Bear you one another's burdens, and so fulfill the law of Christ.
Many persons are caught with the most superficial contradiction. Here St. Paul says, "Bear ye one another's burdens"; and in the fifth verse of this same chapter, be says, "Every man shall bear his own burden." As if both of the statements could not be true! As if a man carrying a burden for which he is especially responsible, might not have it lightened somewhat by one who walked by his side and helped him! As if a little child carrying a heavily-laden basket — which it was his task and business to carry, and which he had to take care of — might not be helped by another child walking by his side and taking hold of the handle! so that it might be said to one of them, "This is your burden, and you must see to it," and to the other, "Help him with his burden." And yet, persons suppose, because here it is said, "Bear ye one another's burdens," and further on, "Every man shall bear his own burden," there is some contradiction. No; there is co-operation. The reponsibility is on each man to carry himself and his trials and troubles through life. All the more, therefore, as far as in us lies, we should help each other. For, to "bear one another's burdens," does not mean to take them off from one another's shoulders, but to help each other to carry them. We are to assist others in bearing their own burdens. We are to contribute to their strength and to their courage. We are to render them as much help as, by sympathy or otherwise, we may. Taken in connection with the preceding verse this precept means: Whatever thing tends to bend a man, to warp him in his habit of thought, in the conduct of his moral feelings, in the administration of his affections, in the whole range of his social life; whatever may be a man's imperfection, or misdemeanour, or fault, or failing, the command is — "Help him."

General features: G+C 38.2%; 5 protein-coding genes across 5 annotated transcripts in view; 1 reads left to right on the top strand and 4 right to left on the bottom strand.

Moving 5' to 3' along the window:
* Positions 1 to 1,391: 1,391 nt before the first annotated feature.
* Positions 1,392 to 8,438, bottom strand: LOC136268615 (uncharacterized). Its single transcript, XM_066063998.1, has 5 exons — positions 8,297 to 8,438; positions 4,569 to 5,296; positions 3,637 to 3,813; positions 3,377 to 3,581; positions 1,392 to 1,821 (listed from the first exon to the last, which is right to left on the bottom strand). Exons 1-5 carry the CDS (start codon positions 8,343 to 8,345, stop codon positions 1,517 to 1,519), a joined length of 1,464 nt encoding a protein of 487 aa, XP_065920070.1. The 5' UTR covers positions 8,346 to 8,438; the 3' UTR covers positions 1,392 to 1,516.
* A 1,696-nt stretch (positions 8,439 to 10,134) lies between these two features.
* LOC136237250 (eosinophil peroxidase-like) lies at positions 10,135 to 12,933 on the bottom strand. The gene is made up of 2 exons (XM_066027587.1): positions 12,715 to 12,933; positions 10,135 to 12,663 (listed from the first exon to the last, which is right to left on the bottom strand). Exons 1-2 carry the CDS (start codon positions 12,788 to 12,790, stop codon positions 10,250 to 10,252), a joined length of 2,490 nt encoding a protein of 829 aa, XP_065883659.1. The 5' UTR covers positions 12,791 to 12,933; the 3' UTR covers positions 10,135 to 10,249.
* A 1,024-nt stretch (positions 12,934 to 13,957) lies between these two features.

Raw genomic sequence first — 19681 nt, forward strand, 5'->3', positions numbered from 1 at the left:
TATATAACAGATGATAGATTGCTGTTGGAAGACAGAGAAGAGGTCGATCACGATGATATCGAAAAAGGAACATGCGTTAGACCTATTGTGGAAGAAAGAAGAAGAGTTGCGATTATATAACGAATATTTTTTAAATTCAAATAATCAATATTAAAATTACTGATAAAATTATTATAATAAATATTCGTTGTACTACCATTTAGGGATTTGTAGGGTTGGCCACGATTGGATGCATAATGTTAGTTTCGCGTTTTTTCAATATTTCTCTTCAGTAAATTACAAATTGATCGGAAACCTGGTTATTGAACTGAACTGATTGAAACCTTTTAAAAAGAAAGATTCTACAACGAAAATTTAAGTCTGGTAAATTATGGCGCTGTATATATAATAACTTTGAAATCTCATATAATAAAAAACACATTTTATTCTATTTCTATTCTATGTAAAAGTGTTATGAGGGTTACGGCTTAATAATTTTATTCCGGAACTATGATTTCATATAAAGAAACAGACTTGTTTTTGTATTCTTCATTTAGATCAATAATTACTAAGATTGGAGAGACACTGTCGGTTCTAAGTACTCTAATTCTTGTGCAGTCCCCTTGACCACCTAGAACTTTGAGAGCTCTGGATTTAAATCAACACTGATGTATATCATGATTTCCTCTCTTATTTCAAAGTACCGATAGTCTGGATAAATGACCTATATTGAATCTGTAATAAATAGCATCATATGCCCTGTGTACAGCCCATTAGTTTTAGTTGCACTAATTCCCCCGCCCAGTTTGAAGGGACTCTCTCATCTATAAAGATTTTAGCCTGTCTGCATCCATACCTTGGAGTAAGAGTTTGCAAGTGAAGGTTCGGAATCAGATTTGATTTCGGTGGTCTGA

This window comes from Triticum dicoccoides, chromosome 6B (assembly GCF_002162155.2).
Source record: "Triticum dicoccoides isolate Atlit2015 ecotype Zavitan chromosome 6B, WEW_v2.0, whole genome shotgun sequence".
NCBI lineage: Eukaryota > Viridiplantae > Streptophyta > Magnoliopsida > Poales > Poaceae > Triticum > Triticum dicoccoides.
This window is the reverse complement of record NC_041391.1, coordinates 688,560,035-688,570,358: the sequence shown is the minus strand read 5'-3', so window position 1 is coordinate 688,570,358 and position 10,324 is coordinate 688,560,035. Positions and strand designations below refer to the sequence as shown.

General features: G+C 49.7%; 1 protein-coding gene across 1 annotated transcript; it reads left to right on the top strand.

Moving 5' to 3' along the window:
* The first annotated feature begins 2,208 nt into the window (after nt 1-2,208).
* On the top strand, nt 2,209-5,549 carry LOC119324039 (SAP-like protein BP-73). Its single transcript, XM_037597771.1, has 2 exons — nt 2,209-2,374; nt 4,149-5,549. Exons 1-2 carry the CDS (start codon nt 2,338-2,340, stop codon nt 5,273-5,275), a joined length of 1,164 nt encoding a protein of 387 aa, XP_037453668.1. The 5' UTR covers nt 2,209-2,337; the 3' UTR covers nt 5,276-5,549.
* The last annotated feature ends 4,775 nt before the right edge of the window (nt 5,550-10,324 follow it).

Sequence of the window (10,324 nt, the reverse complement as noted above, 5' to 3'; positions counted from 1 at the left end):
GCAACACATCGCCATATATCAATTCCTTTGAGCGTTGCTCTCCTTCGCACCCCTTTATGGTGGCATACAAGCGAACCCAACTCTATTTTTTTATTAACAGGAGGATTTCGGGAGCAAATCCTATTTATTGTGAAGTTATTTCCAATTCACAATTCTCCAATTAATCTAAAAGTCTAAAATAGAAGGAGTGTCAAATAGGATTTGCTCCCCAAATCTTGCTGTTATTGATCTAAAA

(H. W. Beecher.)
Parallel VersesKJV: Bear ye one another's burdens, and so fulfil the law of Christ.